Recent Reforms Will Improve IDA Transparency and Accountability


New York’s Industrial Development Agencies (IDAs) provided $695 million in net tax exemptions in 2015, an increase of 10 percent from the prior year, according to a report issued Monday by New York State Comptroller Thomas P. DiNapoli.

“New York’s IDAs are tasked with generating economic development and job creation, but it can be difficult for taxpayers to follow the costs and benefits of these activities,” DiNapoli said. “Our annual report tracks IDA performance and shows the costs associated with their decisions. Now, because of recent reforms requiring more disclosure, taxpayers will have even more information to evaluate the cost and impact of economic development activities taking place in their own backyards.”

DiNapoli’s report found the state’s 109 active IDAs provided approximately $1.2 billion in total tax exemptions in 2015. These exemptions were partially offset by $500 million in payments in lieu of taxes (PILOTs), leaving the total net exemptions for the year at $695 million – an increase of $63.2 million, or 10 percent, from 2014.

Estimated job growth slowed and the cost per job gained increased, according to the report. In 2015, IDA projects reported a total of 608,825 full-time jobs, with an increase of 224,734 jobs over the life of these projects, at a median cost of $2,326 per job gained. In 2014, cumulative job gains for projects active in that year equaled 235,888 with a median cost per job gained of $1,882.

The five IDAs with the largest job gains in 2015 were: New York City (33,956 jobs at a net cost of $2,522 per job gained); Monroe County (22,714/net cost of $1,090 per job); Suffolk County (12,976/net cost of $618 per job); the Town of Amherst (9,658/net cost of $793 per job) and the City of Yonkers (8,004/net cost of $4,320 per job).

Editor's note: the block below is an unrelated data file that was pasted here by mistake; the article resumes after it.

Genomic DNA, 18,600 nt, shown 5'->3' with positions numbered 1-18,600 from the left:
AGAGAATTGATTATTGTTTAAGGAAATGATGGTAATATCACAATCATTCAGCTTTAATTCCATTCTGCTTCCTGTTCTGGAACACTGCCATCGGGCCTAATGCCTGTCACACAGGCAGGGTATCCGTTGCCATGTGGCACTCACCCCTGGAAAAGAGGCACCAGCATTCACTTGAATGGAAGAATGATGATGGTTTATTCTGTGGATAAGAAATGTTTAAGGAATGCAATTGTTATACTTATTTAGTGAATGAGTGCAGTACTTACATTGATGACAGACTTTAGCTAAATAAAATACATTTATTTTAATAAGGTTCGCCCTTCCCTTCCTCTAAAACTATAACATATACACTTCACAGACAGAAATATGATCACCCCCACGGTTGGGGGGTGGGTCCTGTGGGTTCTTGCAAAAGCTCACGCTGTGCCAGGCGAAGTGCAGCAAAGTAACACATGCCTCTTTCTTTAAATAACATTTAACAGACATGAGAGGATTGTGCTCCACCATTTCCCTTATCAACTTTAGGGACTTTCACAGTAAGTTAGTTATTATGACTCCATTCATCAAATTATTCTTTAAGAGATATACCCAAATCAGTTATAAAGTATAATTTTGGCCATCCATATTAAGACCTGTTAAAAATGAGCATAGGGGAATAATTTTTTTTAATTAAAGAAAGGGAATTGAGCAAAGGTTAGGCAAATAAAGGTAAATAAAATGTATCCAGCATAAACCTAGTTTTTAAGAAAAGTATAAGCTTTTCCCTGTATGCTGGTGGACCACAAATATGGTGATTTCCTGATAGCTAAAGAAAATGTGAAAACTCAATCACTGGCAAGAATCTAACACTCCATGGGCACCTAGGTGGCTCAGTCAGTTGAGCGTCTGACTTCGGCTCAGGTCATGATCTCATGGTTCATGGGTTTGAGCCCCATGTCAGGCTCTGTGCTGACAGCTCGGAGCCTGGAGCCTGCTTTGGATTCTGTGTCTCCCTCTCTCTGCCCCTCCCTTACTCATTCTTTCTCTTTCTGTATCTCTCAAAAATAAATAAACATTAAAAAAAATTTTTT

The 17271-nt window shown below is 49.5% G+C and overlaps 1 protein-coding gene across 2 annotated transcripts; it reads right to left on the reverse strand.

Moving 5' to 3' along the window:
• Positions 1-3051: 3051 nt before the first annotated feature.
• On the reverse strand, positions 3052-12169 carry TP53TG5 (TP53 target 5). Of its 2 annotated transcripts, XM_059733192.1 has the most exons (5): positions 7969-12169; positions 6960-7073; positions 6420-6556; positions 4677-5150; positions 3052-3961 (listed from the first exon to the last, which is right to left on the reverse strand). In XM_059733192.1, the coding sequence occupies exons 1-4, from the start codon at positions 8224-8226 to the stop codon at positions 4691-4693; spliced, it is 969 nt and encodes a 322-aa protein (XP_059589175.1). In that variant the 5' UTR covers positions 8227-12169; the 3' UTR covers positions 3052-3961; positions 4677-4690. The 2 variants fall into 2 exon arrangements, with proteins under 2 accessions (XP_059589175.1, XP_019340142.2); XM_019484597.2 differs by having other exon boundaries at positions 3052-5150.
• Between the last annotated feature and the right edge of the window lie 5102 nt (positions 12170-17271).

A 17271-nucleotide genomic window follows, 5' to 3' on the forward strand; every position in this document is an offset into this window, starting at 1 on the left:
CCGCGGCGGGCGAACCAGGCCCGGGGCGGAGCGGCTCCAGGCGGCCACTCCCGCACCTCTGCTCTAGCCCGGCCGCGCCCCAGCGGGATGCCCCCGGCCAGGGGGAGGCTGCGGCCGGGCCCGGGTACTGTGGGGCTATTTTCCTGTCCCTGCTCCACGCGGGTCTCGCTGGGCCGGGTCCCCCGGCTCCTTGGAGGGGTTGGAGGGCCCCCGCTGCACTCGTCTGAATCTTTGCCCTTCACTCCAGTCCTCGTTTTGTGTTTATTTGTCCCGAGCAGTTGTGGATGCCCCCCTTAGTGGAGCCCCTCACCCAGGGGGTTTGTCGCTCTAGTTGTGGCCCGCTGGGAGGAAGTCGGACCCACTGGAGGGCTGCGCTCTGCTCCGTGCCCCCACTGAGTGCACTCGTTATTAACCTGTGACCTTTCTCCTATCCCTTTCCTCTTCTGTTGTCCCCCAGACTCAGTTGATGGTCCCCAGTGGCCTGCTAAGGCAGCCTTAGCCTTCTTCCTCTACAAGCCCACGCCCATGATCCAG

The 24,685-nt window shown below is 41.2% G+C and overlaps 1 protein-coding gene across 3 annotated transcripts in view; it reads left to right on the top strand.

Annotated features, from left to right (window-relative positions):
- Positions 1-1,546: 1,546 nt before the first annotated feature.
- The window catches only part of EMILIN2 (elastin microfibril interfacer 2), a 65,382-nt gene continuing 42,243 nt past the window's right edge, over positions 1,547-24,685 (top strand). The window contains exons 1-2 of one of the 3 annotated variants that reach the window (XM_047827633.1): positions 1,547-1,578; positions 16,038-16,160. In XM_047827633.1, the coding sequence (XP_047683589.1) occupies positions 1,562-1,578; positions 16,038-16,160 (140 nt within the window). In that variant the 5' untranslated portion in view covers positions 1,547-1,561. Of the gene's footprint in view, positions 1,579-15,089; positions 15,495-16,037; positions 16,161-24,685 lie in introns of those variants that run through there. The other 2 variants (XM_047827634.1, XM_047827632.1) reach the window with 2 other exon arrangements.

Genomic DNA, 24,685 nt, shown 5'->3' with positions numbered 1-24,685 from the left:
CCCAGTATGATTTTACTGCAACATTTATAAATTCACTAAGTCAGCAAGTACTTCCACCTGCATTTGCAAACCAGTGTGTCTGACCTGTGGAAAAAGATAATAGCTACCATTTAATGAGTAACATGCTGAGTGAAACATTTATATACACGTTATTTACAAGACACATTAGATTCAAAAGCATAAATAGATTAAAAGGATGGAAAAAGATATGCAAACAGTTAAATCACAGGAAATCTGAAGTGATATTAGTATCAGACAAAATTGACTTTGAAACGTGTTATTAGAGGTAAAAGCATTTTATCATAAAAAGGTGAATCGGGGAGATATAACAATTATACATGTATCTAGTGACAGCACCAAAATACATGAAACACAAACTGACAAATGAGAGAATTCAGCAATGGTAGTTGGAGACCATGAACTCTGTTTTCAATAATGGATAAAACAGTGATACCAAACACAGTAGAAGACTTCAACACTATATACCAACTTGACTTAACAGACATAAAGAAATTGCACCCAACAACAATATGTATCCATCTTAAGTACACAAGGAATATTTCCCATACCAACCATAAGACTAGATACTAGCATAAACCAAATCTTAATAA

The Comptroller’s annual report also found:
·        During the five-year period starting in 2011, overall exemptions given by IDAs were down $211 million. But because of a $400 million, or 45 percent, drop in PILOT payments during this time frame, the total value of net exemptions actually rose $190 million. Exemptions are primarily related to local real property taxes;
·        The majority of projects in 2015 were associated with county IDAs, with 2,713 (61 percent) of all active projects. City IDAs accounted for 932 projects in 2015, nearly half of which were from the New York City IDA;
·        Long Island (795 projects), Western New York (786) and the Finger Lakes (746) had the largest number of projects in 2015;
·        Long Island ($161 million) and the Mid-Hudson Valley ($138 million) had the highest total net exemptions; and
·        Manufacturing accounted for 1,187 projects, or 26 percent of all projects, in 2015. It has continued to be the most common project purpose, but its share of the total has dropped by 3.5 percent since 2011.

DiNapoli noted that project data in this report predates new IDA reforms that went into effect in June 2016. The reforms, based on legislationadvanced by his office in 2015, will improve the process of how IDAs approve new projects, the quality of the information they gather about the projects, and the policies for recapturing financial assistance if project goals are not met. The Comptroller also said PILOTs, which partially offset tax exemptions, represent revenues for multiple jurisdictions, making careful budgeting for all impacted entities increasingly important.

Moving forward, DiNapoli’s staff will assess how well these procedural improvements have strengthened public accountability and transparency of IDAs.

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